Congenital Toxoplasmosis | Diagnosis & Treatments

How do we diagnose congenital toxoplasmosis?

The first step in treating your child is forming an accurate and complete diagnosis.

A blood test before or during pregnancy can determine if you have been exposed to the toxoplasma gondii parasite.

  • If you are infected, another type of test can determine whether your baby is infected.
  • In addition, fetal ultrasounds can determine if your baby's organs are damaged.

Currently, physicians in the United States do not routinely screen pregnant women for toxoplasma gondii, so if you suspect you may have been exposed to the parasite, ask your doctor to perform a blood test.

After we complete all necessary tests, Boston Children’s Hospital’s experts meet to review and discuss what they have learned. Then we will meet with you and your family to discuss the results and outline the best treatment options.

How do we treat congenital toxoplasmosis?

If your child has been diagnosed with toxoplasmosis, you may be confused, frightened and overwhelmed. But you can rest assured that, at Boston Children's Hospital, your child is in good hands.

Our physicians are expert, compassionate, and committed to focusing on the whole child, not just his condition—that's one reason we're frequently ranked as a top pediatric hospital in the United States.

It's important to know the following about toxoplasmosis:

  • If detected early, antiparasitic treatments can eliminate toxoplasmosis before the parasite harms the fetus.
  • Boston Children's treats babies born with congenital toxoplasmosis with anti-toxoplasmosis medications, usually for 1 year after birth.
  • We typically use pyrimethamine or sulfadiazine because studies have shown that babies treated with these medications typically have fewer complications from the infection.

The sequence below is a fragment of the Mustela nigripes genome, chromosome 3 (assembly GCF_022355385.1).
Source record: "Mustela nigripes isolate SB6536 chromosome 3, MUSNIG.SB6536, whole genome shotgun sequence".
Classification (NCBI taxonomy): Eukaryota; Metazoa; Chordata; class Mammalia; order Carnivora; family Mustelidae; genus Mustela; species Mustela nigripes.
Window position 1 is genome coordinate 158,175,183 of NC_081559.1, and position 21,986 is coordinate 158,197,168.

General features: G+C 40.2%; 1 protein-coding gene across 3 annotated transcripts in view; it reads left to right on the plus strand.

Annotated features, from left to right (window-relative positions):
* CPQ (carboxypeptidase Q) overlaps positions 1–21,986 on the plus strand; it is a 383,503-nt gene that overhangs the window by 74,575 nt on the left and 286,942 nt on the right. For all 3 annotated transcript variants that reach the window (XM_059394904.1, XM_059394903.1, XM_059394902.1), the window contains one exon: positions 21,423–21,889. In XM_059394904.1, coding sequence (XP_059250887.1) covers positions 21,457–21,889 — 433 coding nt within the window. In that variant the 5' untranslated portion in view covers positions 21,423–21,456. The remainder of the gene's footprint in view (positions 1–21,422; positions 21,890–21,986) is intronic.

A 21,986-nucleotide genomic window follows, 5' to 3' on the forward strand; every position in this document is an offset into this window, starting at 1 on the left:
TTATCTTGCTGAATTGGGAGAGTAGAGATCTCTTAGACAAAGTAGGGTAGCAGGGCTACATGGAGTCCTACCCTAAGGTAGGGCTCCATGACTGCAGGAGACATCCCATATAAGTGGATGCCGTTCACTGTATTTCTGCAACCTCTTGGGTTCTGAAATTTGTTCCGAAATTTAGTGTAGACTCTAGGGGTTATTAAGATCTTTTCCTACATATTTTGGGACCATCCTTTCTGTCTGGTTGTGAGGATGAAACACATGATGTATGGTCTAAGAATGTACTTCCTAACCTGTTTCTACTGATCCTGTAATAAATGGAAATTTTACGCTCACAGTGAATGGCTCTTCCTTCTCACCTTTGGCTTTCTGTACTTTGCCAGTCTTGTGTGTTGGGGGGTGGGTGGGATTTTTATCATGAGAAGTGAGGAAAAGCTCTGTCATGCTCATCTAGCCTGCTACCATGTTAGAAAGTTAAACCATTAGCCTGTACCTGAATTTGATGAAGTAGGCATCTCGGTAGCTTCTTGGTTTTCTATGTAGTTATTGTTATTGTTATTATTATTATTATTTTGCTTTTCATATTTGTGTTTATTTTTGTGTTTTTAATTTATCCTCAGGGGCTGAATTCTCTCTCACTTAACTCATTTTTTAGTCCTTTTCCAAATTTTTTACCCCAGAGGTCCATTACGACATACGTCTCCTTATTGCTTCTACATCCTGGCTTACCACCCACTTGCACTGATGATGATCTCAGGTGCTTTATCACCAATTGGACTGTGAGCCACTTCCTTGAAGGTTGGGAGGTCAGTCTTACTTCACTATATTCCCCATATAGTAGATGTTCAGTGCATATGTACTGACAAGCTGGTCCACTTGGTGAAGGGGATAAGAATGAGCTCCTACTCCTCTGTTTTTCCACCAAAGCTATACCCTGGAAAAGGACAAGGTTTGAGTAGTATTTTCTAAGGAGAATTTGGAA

• One of our experts will determine which combination of medications is best suited for your baby.

At Boston Children's, we consider you and your child integral parts of the care team, and not simply recipients of care. You and your care team will work together to customize a plan of care for your child.

Coping and support

It's essential to remember that, while hearing that your child is infected with toxoplasmosis can feel very isolating, many children and their families have been down this path before. We've helped them, and we can help you, too.

There are lots of resources available for your family—within Boston Children's, in the outside community and online. These include:

Patient education: From the very first visit, our nurses will be on hand to walk you through your child's treatment and help answer any questions you may have. And they'll also reach out to you by phone, continuing the care and support you received while at Boston Children's.

Parent to parent: Want to talk with someone whose baby has been treated for toxoplasmosis? We can put you in touch with other families who have been through similar experiences and can share their experience.

Faith-based support: If you are in need of spiritual support, we'll help connect you with the Boston Children's Department of Spiritual Care (chaplaincy). Our program includes nearly a dozen clergy representing Episcopal, Jewish, Lutheran, Muslim, Roman Catholic, Unitarian and United Church of Christ traditions who will listen to you, pray with you and help you observe your own faith practices during the time you and your child are in the hospital.

Social work and mental health professionals: Our social workers and mental health clinicians have helped many other families in your situation. We can offer counseling and assistance with issues such as coping with your child's diagnosis, stresses relating to coping with illness and dealing with financial difficulties.

On our patient resources site, you can read all you need to know about: